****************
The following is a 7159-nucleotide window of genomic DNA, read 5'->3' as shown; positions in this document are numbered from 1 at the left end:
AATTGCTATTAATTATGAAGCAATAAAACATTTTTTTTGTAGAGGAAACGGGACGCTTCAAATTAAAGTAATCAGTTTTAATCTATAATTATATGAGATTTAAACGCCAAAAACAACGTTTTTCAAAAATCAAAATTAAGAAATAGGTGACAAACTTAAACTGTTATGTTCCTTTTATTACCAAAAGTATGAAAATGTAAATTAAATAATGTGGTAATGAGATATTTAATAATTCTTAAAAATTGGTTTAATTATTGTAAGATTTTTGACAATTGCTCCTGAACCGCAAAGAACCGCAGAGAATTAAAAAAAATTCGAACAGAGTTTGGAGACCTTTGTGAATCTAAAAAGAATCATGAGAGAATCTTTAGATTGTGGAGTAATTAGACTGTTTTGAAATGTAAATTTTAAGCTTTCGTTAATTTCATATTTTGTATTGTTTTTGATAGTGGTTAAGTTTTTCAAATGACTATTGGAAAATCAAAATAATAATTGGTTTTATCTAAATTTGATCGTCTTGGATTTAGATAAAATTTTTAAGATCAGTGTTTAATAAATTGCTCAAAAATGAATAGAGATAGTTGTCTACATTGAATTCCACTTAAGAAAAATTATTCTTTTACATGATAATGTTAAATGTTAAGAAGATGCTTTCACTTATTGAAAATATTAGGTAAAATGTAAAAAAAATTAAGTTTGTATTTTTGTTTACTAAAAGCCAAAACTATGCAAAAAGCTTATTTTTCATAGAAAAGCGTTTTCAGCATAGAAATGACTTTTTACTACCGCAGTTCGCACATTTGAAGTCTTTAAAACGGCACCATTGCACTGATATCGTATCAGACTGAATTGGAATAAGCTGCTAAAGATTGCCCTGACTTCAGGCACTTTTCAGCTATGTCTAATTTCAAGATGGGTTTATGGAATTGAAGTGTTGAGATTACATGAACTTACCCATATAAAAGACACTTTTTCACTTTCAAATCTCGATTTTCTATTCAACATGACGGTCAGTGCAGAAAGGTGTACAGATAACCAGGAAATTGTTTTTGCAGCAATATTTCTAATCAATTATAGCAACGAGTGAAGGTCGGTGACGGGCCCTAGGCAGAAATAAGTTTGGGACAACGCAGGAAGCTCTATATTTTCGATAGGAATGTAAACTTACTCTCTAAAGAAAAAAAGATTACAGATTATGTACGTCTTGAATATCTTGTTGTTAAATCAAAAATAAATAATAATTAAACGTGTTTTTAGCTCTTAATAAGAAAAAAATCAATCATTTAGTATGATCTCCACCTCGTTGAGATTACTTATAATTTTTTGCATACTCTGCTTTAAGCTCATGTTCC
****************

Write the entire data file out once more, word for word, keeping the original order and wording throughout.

The following is a 7159-nucleotide window of genomic DNA, read 5'->3' as shown; positions in this document are numbered from 1 at the left end:
AATTGCTATTAATTATGAAGCAATAAAACATTTTTTTTGTAGAGGAAACGGGACGCTTCAAATTAAAGTAATCAGTTTTAATCTATAATTATATGAGATTTAAACGCCAAAAACAACGTTTTTCAAAAATCAAAATTAAGAAATAGGTGACAAACTTAAACTGTTATGTTCCTTTTATTACCAAAAGTATGAAAATGTAAATTAAATAATGTGGTAATGAGATATTTAATAATTCTTAAAAATTGGTTTAATTATTGTAAGATTTTTGACAATTGCTCCTGAACCGCAAAGAACCGCAGAGAATTAAAAAAAATTCGAACAGAGTTTGGAGACCTTTGTGAATCTAAAAAGAATCATGAGAGAATCTTTAGATTGTGGAGTAATTAGACTGTTTTGAAATGTAAATTTTAAGCTTTCGTTAATTTCATATTTTGTATTGTTTTTGATAGTGGTTAAGTTTTTCAAATGACTATTGGAAAATCAAAATAATAATTGGTTTTATCTAAATTTGATCGTCTTGGATTTAGATAAAATTTTTAAGATCAGTGTTTAATAAATTGCTCAAAAATGAATAGAGATAGTTGTCTACATTGAATTCCACTTAAGAAAAATTATTCTTTTACATGATAATGTTAAATGTTAAGAAGATGCTTTCACTTATTGAAAATATTAGGTAAAATGTAAAAAAAATTAAGTTTGTATTTTTGTTTACTAAAAGCCAAAACTATGCAAAAAGCTTATTTTTCATAGAAAAGCGTTTTCAGCATAGAAATGACTTTTTACTACCGCAGTTCGCACATTTGAAGTCTTTAAAACGGCACCATTGCACTGATATCGTATCAGACTGAATTGGAATAAGCTGCTAAAGATTGCCCTGACTTCAGGCACTTTTCAGCTATGTCTAATTTCAAGATGGGTTTATGGAATTGAAGTGTTGAGATTACATGAACTTACCCATATAAAAGACACTTTTTCACTTTCAAATCTCGATTTTCTATTCAACATGACGGTCAGTGCAGAAAGGTGTACAGATAACCAGGAAATTGTTTTTGCAGCAATATTTCTAATCAATTATAGCAACGAGTGAAGGTCGGTGACGGGCCCTAGGCAGAAATAAGTTTGGGACAACGCAGGAAGCTCTATATTTTCGATAGGAATGTAAACTTACTCTCTAAAGAAAAAAAGATTACAGATTATGTACGTCTTGAATATCTTGTTGTTAAATCAAAAATAAATAATAATTAAACGTGTTTTTAGCTCTTAATAAGAAAAAAATCAATCATTTAGTATGATCTCCACCTCGTTGAGATTACTTATAATTTTTTGCATACTCTGCTTTAAGCTCATGTTCC